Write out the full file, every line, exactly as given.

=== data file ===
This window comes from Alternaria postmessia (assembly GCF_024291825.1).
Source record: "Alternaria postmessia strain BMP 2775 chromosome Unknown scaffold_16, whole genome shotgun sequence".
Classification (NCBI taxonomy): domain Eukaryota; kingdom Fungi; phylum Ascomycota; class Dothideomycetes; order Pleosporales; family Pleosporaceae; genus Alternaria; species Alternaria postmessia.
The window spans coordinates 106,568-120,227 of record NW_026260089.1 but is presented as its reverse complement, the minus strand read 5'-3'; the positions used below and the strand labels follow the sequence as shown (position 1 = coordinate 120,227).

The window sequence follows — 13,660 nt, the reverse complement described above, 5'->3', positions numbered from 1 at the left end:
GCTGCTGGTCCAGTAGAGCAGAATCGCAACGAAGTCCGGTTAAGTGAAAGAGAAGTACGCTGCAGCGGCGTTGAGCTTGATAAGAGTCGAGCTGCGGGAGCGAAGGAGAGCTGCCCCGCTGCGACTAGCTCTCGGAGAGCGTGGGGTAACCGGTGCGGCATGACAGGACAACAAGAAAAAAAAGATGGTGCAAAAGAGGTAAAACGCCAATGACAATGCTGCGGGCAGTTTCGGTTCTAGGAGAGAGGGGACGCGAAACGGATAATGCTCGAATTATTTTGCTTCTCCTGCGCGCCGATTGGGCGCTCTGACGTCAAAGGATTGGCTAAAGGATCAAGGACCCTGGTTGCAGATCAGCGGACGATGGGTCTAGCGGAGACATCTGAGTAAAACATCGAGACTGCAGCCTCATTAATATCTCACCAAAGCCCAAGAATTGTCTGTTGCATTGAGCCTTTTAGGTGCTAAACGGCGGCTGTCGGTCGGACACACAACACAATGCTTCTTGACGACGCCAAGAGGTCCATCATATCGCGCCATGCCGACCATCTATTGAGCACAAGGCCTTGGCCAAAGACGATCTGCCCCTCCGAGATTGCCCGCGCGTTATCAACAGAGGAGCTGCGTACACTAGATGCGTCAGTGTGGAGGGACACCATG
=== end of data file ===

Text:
This window comes from Alternaria postmessia (assembly GCF_024291825.1).
Source record: "Alternaria postmessia strain BMP 2775 chromosome Unknown scaffold_16, whole genome shotgun sequence".
Classification (NCBI taxonomy): domain Eukaryota; kingdom Fungi; phylum Ascomycota; class Dothideomycetes; order Pleosporales; family Pleosporaceae; genus Alternaria; species Alternaria postmessia.
The window spans coordinates 106,568-120,227 of record NW_026260089.1 but is presented as its reverse complement, the minus strand read 5'-3'; the positions used below and the strand labels follow the sequence as shown (position 1 = coordinate 120,227).

The window sequence follows — 13,660 nt, the reverse complement described above, 5'->3', positions numbered from 1 at the left end:
GCTGCTGGTCCAGTAGAGCAGAATCGCAACGAAGTCCGGTTAAGTGAAAGAGAAGTACGCTGCAGCGGCGTTGAGCTTGATAAGAGTCGAGCTGCGGGAGCGAAGGAGAGCTGCCCCGCTGCGACTAGCTCTCGGAGAGCGTGGGGTAACCGGTGCGGCATGACAGGACAACAAGAAAAAAAAGATGGTGCAAAAGAGGTAAAACGCCAATGACAATGCTGCGGGCAGTTTCGGTTCTAGGAGAGAGGGGACGCGAAACGGATAATGCTCGAATTATTTTGCTTCTCCTGCGCGCCGATTGGGCGCTCTGACGTCAAAGGATTGGCTAAAGGATCAAGGACCCTGGTTGCAGATCAGCGGACGATGGGTCTAGCGGAGACATCTGAGTAAAACATCGAGACTGCAGCCTCATTAATATCTCACCAAAGCCCAAGAATTGTCTGTTGCATTGAGCCTTTTAGGTGCTAAACGGCGGCTGTCGGTCGGACACACAACACAATGCTTCTTGACGACGCCAAGAGGTCCATCATATCGCGCCATGCCGACCATCTATTGAGCACAAGGCCTTGGCCAAAGACGATCTGCCCCTCCGAGATTGCCCGCGCGTTATCAACAGAGGAGCTGCGTACACTAGATGCGTCAGTGTGGAGGGACACCATG